Self-Publishing Basics: How to Pick the Size of your Book
[Approximate Reading Time: 5 mins]
So, you are done writing, and your manuscript is ready for the publishing team. Now, the question foremost in your mind is bound to be about the size of your book, also known as trim size. This question assumes more significance when it comes to self-publishing. Apart from aesthetics, the size of a book matters considerably when it comes to issues such as the cost of printing and shipping. While there are no strict rules about the size of a book, keeping a few guidelines in mind can come in handy.
A trim size refers to the height and width of pages of a book. This will be the actual size of the book after it is printed, and there are some industry standards based on the genre. Let’s look at some common trim sizes used by established publishers.
In the fiction category, comprising of novels and trade paperbacks, there are three common book sizes to choose from. These are, the US Trade – 6” x 9”, Digest – 5.5” x 8.5”, and A5 – 5.83” x 8.27”. The US Trade size is also used for non-fiction publications along with the Crown Quarto – 7.44” x 9.68”. Similarly, the Executive – 7” x 10” is suitable for graphic novels as well as textbooks or manuals. The A4 size – 8.27” x 11.69” and US Letter – 8.5” x 11” are some other choices available for textbooks, workbooks, and manuals. When it comes to photobooks, popular sizes are Square – 8.5” x 8.5” and Small Landscape – 9” x 7”.
Making The Right Choice
First, determine which of these broad categories your book falls into. A large number of self-published books tend to be trade paperbacks due to the versatility in sizes available. These can range from 5.5’’ x 8.5’’ to 6’’ x 9’’, and the page proportions do not vary much. These are good sizes for novels, short story collections, essay compilations, and memoirs. Longer novels can be made less bulky with the 6” x 9” size.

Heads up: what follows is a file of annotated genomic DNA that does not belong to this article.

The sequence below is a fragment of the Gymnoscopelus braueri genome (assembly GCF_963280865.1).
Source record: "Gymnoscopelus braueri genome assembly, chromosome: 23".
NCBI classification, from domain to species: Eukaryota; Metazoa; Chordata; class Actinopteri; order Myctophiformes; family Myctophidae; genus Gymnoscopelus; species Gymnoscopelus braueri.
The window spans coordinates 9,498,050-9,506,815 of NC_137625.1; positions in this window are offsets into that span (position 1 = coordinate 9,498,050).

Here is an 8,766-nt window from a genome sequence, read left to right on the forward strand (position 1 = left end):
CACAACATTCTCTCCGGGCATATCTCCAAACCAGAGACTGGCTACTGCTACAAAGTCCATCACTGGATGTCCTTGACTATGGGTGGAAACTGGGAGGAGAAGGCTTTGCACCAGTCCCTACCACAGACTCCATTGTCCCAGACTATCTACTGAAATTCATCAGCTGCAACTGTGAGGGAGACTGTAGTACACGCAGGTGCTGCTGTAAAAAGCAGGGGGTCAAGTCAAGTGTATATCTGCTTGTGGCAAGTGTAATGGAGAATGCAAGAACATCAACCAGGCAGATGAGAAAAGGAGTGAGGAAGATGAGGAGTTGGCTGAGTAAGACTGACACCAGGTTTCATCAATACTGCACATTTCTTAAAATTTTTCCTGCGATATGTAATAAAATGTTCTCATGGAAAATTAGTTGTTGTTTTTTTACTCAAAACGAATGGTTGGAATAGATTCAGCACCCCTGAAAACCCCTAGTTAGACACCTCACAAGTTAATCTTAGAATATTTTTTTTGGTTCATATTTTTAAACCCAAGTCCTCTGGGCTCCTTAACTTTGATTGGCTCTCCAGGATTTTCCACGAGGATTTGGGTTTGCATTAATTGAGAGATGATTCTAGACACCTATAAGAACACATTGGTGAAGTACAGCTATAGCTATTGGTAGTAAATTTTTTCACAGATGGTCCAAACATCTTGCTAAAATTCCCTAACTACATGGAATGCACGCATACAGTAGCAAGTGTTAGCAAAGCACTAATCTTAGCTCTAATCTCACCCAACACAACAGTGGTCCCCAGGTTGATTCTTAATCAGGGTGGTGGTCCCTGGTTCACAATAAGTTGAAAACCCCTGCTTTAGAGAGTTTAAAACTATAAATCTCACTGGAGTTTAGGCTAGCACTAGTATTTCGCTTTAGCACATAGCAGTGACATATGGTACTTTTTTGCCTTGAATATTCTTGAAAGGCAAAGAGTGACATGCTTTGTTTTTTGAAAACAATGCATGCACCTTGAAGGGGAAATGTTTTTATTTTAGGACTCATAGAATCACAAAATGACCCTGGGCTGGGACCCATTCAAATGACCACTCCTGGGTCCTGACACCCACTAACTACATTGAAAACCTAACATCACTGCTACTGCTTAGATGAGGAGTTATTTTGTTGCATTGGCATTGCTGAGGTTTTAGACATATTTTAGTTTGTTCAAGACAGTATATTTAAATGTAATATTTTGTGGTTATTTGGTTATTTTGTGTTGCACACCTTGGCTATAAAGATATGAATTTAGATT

However, if you have a manual or an instructional book on hand, then you might want to consider the next option on the list. Opting for the 8’’ x 10’’ to 8.5’’ x 11’’ size can ensure sufficient space on each page for drawings and graphics as well as a two-column layout for the text.
A trim size of 5.5’’ x 8.5” or 6” x 9” usually works for most books. This is because they are comfortable to hold when reading, not too bulky, and can accommodate fonts that are easy on the eye.
You will then need to determine the genre and niche of your book and then do quick research on what the preferred book size for this segment is. Readers of specific genres tend to prefer books that feel and look similar to what they are used to. Differing drastically in this can make them hesitant to pick up the book. A quick run to the closest bookstore or a search of online retailers should give you an idea of what is popular.
Does Font Matter?
While you are doing your due diligence, get a look at the font used in these books. This is because fonts will determine the spacing on the page. Together with the trim size you choose, this will decide the number of pages in your book. The number of pages will, in turn, determine the print cost of your book. A smaller font will fit more words on each page, and this means the total number of pages will come down. Having fewer pages to be printed might help you save on printing costs.
That being said, it is essential to know that this is not a one-size-fits-all approach. While it is advisable and a safe bet to stick to the industry standard size for your genre, there’s no harm in being a little adventurous and trying something new either!